Laura Silverman is an author and freelance editor and currently lives in Brooklyn, NY. She earned her MFA in Writing for Children at the New School. Her books include Girl Out of Water, You Asked for Perfect, It’s a Whole Spiel, Recommended for You, Up All Night, and the upcoming Game On. Girl Out of Water was a Junior Library Guild Selection, and You Asked for Perfect was named to best teen fiction lists by YALSA, Chicago Public Library, and the Georgia Center for the Book. You can contact Laura on Twitter @LJSilverman1 or through her website LauraSilvermanWrites.com.

//Website//Instagram//Goodreads//Twitter//

Thank you so much for reading this tour stop post! I hope you decide to check out Game On. It’s an amazing book, and there’s truly a story for everyone. Have a fabulous day!

Vicious | A Review

Hiya!! I hope your day is going amazing. Today I’ll be reviewing Vicious by V.E. Schwab. It was definitely out of my comfort zone, so I really want to read more books like it. If you have any similar recommendations, send them my way. Anyways, enjoy!

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(Synopsis from GoodReads)

Victor and Eli started out as college roommates—brilliant, arrogant, lonely boys who recognized the same sharpness and ambition in each other. In their senior year, a shared research interest in adrenaline, near-death experiences, and seemingly supernatural events reveals an intriguing possibility: that under the right conditions, someone could develop extraordinary abilities. But when their thesis moves from the academic to the experimental, things go horribly wrong.

Ten years later, Victor breaks out of prison, determined to catch up to his old friend (now foe), aided by a young girl whose reserved nature obscures a stunning ability. Meanwhile, Eli is on a mission to eradicate every other super-powered person that he can find—aside from his sidekick, an enigmatic woman with an unbreakable will. Armed with terrible power on both sides, driven by the memory of betrayal and loss, the archnemeses have set a course for revenge—but who will be left alive at the end?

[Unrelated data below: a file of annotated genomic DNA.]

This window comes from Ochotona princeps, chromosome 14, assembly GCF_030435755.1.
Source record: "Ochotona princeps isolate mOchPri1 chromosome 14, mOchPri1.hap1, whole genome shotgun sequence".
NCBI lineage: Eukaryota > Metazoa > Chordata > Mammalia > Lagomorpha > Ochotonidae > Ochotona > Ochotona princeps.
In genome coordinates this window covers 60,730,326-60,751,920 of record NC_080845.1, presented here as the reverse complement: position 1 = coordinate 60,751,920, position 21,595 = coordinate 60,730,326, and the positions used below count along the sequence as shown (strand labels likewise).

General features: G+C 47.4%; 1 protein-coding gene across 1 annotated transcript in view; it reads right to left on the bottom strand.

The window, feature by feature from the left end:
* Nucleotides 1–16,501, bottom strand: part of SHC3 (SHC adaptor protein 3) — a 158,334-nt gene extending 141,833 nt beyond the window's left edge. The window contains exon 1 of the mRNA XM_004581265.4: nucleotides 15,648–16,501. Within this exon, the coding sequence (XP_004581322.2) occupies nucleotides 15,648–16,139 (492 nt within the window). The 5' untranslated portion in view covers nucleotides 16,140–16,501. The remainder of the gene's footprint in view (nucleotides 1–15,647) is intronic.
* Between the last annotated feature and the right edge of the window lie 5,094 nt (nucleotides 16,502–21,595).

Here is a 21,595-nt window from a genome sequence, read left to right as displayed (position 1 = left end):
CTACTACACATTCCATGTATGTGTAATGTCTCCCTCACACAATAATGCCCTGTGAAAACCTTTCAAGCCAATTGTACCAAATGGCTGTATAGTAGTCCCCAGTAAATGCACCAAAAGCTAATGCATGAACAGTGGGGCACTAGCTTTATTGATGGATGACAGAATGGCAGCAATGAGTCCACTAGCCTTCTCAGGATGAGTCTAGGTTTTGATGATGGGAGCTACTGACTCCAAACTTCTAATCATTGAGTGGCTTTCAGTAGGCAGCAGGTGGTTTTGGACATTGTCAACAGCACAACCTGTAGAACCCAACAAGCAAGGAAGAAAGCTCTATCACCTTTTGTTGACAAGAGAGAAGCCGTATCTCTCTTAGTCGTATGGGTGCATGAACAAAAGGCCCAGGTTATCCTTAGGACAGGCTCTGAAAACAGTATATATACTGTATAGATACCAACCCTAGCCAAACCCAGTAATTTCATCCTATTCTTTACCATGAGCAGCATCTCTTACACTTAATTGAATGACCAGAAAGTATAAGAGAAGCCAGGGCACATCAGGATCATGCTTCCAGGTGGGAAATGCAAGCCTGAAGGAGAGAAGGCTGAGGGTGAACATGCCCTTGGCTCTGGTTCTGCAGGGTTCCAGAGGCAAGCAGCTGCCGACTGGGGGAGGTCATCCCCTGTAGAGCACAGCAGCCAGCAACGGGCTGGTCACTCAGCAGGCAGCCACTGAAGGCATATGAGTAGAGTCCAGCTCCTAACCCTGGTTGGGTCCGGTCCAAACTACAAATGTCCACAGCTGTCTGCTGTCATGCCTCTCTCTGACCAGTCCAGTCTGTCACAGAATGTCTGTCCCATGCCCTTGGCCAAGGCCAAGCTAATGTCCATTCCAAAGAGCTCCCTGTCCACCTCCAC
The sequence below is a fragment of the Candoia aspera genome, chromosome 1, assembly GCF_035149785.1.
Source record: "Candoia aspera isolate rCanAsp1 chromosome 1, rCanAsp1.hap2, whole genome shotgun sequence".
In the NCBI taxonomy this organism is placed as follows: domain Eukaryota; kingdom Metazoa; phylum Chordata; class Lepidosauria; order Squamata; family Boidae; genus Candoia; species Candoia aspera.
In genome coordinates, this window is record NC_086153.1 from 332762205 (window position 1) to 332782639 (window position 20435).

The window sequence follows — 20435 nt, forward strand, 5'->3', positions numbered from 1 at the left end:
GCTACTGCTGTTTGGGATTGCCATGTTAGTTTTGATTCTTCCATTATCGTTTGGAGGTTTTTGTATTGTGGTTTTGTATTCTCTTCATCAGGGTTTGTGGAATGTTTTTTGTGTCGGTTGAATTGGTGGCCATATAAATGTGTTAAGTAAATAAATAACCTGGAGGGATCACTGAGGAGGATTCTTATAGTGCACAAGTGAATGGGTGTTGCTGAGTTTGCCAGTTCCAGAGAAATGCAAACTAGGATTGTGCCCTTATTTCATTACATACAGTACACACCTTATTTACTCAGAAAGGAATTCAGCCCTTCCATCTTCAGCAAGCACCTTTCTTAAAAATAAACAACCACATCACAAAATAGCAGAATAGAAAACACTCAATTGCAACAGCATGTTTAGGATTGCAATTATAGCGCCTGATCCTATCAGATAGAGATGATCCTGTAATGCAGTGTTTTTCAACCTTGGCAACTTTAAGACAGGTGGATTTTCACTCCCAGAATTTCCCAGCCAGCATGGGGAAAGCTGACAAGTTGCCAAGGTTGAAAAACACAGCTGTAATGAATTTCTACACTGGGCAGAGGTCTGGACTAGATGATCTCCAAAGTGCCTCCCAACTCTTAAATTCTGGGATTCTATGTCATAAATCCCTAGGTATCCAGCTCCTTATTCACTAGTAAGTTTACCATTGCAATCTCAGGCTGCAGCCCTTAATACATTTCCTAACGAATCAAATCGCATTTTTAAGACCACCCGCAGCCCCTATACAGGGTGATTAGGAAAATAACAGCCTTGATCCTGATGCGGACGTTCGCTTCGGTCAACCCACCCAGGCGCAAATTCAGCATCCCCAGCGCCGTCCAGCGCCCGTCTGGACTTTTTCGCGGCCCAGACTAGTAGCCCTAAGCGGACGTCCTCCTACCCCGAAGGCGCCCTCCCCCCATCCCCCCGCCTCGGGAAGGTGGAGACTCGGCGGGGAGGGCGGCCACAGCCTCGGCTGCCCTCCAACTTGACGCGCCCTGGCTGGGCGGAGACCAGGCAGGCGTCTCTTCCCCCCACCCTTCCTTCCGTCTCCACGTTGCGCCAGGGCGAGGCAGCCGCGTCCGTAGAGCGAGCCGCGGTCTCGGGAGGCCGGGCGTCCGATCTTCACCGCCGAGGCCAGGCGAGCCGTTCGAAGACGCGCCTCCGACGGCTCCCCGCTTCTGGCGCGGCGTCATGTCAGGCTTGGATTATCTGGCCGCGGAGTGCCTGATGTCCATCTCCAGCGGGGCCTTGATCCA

Based on the synopsis, I wasn’t sure what I’d be in for. Luckily, I really enjoyed my time with Vicious! As the story progressed, I found myself constantly wanting to read on. The premise is just that unique. 

The main characters however, were a whole other story. While I was fascinated by Eli and Victor, they weren’t particularly likeable. They were extremely self-centered and did more harm than good. But then again, I don’t know if Eli and Victor were even meant to be likeable from the start. They’re both morally grey characters. This may sound bizarre, but Eli and Victor heavily resemble anime antagonists. I’ve never been able to make this comparison in other books, so it was quite intriguing. Furthermore, there was no character development at all. This led them to feel dull and unlikeable. 

“You don’t understand,” gasped Eli. “No one understands.”

“When no one understands, that’s usually a good sign that you’re wrong.”

V.E. Schwab, Vicious

In addition, the side characters were also very unique. Both Eli and Victor had allies who were related. Tween Sydney worked alongside Victor, while Sydney’s older sister Serena worked with Eli. I found this to be quite an interesting subplot as the two sisters were unofficial rivals throughout the story.

Moreover, the dialogue was done really well. It was gritty and full of wit. Which dare I say, is an awesome combination.

“The absence of pain led to an absence of fear, and the absence of fear led to a disregard for consequence.”
― V. E. Schwab, Vicious

The writing style was very distinctive. V.E. Schwab writes with such eccentricity and elegance, allowing their books to always be must-reads. Vicious is written in third person, but it feels like you’re reading a first-person novel. You can definitely feel the emotions the characters are experiencing as you read. Unfortunately though, I disliked the ending. Without giving away too much, it was very anti-climatic. 

Overall, I definitely enjoyed reading Vicious. It was unlike anything I’ve ever read before, and was incredibly gripping. If you love morally grey characters, urban fantasy, or superheroes, then I highly recommend this one!

Age Rating: 15 and up

Trigger Warnings: Violence

Overall Rating: 8/10 or 4 out of 5 stars

⭐⭐⭐⭐

Have you read any of V.E. Schwab’s novels? Have a great day!